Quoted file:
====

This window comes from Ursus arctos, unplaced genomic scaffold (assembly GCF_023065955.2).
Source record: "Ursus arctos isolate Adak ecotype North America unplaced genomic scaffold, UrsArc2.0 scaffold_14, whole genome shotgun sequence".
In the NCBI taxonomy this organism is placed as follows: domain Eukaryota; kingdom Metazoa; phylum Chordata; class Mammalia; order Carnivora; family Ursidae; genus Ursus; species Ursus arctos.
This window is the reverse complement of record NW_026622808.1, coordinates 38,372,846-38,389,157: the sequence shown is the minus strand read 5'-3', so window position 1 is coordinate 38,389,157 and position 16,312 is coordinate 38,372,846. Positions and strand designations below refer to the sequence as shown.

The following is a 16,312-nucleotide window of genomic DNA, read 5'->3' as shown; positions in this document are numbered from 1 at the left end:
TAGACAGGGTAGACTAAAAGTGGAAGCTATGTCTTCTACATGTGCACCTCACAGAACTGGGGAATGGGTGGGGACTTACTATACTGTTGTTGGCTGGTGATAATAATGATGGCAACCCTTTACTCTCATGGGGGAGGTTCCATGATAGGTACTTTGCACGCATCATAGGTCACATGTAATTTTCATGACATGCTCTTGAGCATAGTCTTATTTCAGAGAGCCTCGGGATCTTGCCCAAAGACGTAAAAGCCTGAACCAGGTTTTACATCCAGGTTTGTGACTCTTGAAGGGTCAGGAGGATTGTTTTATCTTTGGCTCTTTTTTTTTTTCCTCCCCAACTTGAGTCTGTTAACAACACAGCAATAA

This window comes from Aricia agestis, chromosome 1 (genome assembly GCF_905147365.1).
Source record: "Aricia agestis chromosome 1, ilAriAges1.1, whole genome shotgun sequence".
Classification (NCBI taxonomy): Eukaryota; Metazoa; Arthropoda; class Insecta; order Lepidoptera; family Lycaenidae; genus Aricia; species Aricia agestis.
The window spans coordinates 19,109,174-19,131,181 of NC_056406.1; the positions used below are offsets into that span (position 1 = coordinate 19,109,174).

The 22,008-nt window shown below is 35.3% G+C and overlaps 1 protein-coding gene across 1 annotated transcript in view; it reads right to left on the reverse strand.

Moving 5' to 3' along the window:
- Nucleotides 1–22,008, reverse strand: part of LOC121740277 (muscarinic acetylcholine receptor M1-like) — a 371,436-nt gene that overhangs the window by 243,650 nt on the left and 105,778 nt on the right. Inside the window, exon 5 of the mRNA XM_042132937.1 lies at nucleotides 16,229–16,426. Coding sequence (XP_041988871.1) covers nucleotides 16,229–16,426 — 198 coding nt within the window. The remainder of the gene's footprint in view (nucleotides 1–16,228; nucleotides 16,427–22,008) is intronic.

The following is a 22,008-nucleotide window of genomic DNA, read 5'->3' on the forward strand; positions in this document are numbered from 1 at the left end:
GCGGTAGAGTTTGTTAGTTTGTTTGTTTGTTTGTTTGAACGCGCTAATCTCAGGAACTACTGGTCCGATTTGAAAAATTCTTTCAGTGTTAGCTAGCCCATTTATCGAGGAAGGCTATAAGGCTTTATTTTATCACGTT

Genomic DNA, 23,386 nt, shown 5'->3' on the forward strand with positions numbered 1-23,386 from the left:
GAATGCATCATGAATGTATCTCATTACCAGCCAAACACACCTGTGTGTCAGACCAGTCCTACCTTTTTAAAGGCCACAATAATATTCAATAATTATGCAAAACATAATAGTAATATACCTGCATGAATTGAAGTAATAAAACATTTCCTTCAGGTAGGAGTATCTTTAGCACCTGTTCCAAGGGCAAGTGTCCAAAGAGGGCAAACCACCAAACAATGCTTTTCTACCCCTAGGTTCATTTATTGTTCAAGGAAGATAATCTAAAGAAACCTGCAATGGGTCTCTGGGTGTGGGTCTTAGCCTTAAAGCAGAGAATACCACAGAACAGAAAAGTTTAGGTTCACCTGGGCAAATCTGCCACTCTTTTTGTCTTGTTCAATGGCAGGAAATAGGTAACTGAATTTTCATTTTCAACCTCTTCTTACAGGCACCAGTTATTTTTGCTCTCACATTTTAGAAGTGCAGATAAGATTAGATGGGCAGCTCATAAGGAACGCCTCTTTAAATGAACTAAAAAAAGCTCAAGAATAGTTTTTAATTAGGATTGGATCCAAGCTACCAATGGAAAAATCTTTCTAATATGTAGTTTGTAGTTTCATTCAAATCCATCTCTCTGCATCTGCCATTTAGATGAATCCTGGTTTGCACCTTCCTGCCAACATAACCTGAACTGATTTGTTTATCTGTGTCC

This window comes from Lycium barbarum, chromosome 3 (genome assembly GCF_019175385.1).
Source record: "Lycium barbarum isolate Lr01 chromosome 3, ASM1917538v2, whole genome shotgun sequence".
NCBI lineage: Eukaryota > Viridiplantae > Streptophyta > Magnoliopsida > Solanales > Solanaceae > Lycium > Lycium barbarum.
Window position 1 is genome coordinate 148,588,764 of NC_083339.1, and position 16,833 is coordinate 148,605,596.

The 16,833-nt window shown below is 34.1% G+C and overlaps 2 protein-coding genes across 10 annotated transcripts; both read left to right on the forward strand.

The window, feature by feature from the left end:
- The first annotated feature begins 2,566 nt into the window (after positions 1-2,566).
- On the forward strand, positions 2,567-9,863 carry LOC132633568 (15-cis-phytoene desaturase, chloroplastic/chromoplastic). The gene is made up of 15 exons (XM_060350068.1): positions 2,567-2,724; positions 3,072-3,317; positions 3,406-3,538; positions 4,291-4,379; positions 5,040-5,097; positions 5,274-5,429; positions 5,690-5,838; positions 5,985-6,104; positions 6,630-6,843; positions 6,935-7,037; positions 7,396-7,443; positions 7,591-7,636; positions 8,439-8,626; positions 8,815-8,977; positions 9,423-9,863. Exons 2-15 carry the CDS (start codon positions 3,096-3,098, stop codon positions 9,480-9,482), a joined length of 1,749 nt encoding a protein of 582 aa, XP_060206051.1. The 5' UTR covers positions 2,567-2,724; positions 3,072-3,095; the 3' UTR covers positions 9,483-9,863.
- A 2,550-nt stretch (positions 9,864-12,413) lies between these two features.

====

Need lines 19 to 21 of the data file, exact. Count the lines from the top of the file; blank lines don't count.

Source record: "Lycium barbarum isolate Lr01 chromosome 3, ASM1917538v2, whole genome shotgun sequence".
NCBI lineage: Eukaryota > Viridiplantae > Streptophyta > Magnoliopsida > Solanales > Solanaceae > Lycium > Lycium barbarum.
Window position 1 is genome coordinate 148,588,764 of NC_083339.1, and position 16,833 is coordinate 148,605,596.